And James and John, the sons of Zebedee, come unto him, saying, Master, we would that thou shouldest do for us whatsoever we shall desire. 36 And he said unto them, What would ye that I should do for you? 37 They said unto him, Grant unto us that we may sit, one on thy right hand, and the other on thy left hand, in thy glory. 38  But Jesus said unto them, Ye know not what ye ask: can ye drink of the cup that I drink of? and be baptized with the baptism that I am baptized with? 39  And they said unto him, We can. And Jesus said unto them, Ye shall indeed drink of the cup that I drink of; and with the baptism that I am baptized withal shall ye be baptized: 40  But to sit on my right hand and on my left hand is not mine to give; but it shall be given to them for whom it is prepared. 41 And when the ten heard it, they began to be much displeased with James and John. 42 But Jesus called them to him, and saith unto them, Ye know that they which are accounted to rule over the Gentiles exercise lordship over them; and their great ones exercise authority upon them. 43 But so shall it not be among you: but whosoever will be great among you, shall be your minister: 44 And whosoever of you will be the chiefest, shall be servant of all. 45  For even the Son of man came not to be ministered unto, but to minister, and to give his life a ransom for many.


Thoughts of the Kingdom with selfish ambition were dominating the disciples’ minds. Another example is recorded in Luke 22:24-27.

And there was also a strife among them, which of them should be accounted the greatest. 25  And he said unto them, The kings of the Gentiles exercise lordship over them; and they that exercise authority upon them are called benefactors. 26  But ye shall not be so: but he that is greatest among you, let him be as the younger; and he that is chief, as he that doth serve. 27 For whether is greater, he that sitteth at meat, or he that serveth? is not he that sitteth at meat? but I am among you as he that serveth.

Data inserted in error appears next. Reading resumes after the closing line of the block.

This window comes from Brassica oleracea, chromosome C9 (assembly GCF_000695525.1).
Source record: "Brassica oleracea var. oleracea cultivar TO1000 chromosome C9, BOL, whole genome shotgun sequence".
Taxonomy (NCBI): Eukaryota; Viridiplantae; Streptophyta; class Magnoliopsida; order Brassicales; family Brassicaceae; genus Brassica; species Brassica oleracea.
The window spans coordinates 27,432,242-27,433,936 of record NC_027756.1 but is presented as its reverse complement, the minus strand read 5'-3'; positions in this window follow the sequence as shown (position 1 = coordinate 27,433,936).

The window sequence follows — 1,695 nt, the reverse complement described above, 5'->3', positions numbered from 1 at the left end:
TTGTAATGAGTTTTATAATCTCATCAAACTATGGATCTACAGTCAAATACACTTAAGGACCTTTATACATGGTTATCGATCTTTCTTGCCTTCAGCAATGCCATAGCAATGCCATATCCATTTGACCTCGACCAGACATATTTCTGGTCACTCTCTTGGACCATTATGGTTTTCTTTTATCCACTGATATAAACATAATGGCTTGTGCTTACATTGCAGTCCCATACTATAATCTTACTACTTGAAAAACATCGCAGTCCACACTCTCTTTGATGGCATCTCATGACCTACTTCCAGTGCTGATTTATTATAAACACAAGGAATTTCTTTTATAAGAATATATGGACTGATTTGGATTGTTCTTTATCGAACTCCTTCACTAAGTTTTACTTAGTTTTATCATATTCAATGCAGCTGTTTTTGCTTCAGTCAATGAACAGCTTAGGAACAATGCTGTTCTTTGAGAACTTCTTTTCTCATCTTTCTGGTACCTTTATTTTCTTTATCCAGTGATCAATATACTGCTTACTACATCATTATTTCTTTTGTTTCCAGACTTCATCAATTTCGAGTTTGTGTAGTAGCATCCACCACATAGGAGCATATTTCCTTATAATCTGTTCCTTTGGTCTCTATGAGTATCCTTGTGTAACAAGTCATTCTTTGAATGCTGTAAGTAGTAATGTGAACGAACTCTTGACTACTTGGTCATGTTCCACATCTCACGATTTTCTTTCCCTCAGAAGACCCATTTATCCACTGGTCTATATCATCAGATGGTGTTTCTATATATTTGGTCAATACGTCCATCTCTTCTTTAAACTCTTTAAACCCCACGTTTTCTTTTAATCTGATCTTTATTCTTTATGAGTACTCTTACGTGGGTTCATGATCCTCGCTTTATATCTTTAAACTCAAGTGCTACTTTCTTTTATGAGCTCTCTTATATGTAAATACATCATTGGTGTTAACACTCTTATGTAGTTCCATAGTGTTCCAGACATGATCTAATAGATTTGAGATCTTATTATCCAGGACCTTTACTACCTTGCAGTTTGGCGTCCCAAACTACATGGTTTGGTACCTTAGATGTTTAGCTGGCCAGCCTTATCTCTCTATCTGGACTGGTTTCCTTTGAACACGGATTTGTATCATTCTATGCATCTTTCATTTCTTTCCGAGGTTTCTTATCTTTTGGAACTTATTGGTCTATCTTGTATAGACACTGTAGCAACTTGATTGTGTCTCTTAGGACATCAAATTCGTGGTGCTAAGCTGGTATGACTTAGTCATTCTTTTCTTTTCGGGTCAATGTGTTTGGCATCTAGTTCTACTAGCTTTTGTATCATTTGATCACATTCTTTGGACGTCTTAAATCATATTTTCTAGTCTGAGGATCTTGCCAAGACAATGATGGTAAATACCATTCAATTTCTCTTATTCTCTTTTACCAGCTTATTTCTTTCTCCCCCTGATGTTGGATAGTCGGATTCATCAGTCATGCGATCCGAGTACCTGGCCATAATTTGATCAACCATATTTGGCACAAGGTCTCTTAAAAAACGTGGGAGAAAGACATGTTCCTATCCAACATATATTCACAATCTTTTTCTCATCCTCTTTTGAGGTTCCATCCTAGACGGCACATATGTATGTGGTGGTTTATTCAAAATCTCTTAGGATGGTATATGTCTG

In their culture, service and humility were despised – as the attributes of good slaves.  Humility was weakness. A man’s position in society was a reflection of his control and influence over others. For Jesus, their master, to perform the lowly job of footwashing completely reversed their value system.  From Jesus’ action we perceive that humility and service is a requirement for salvation.


Philippians 2:3-4 Let nothing be done through strife or vainglory; but in lowliness of mind let each esteem other better than themselves. 4 Look not every man on his own things, but every man also on the things of others.


1John 3:16  Hereby perceive we the love of God, because he laid down his life for us: and we ought to lay down our lives for the brethren.


So we see that it’s not only service and humility, but also a willingness to give up our lives for our brethren as Christ did, and what his actions were foreshadowing in the conversation recorded in John 13:6-7.

Then cometh he to Simon Peter: and Peter saith unto him, Lord, dost thou wash my feet? 7 Jesus answered and said unto him, What I do thou knowest not now; but thou shalt know hereafter.


What Christ was doing is very clear to us now, but not to the apostles at that time. Contemplate the symbolism as we read the passage from John 12:1-8.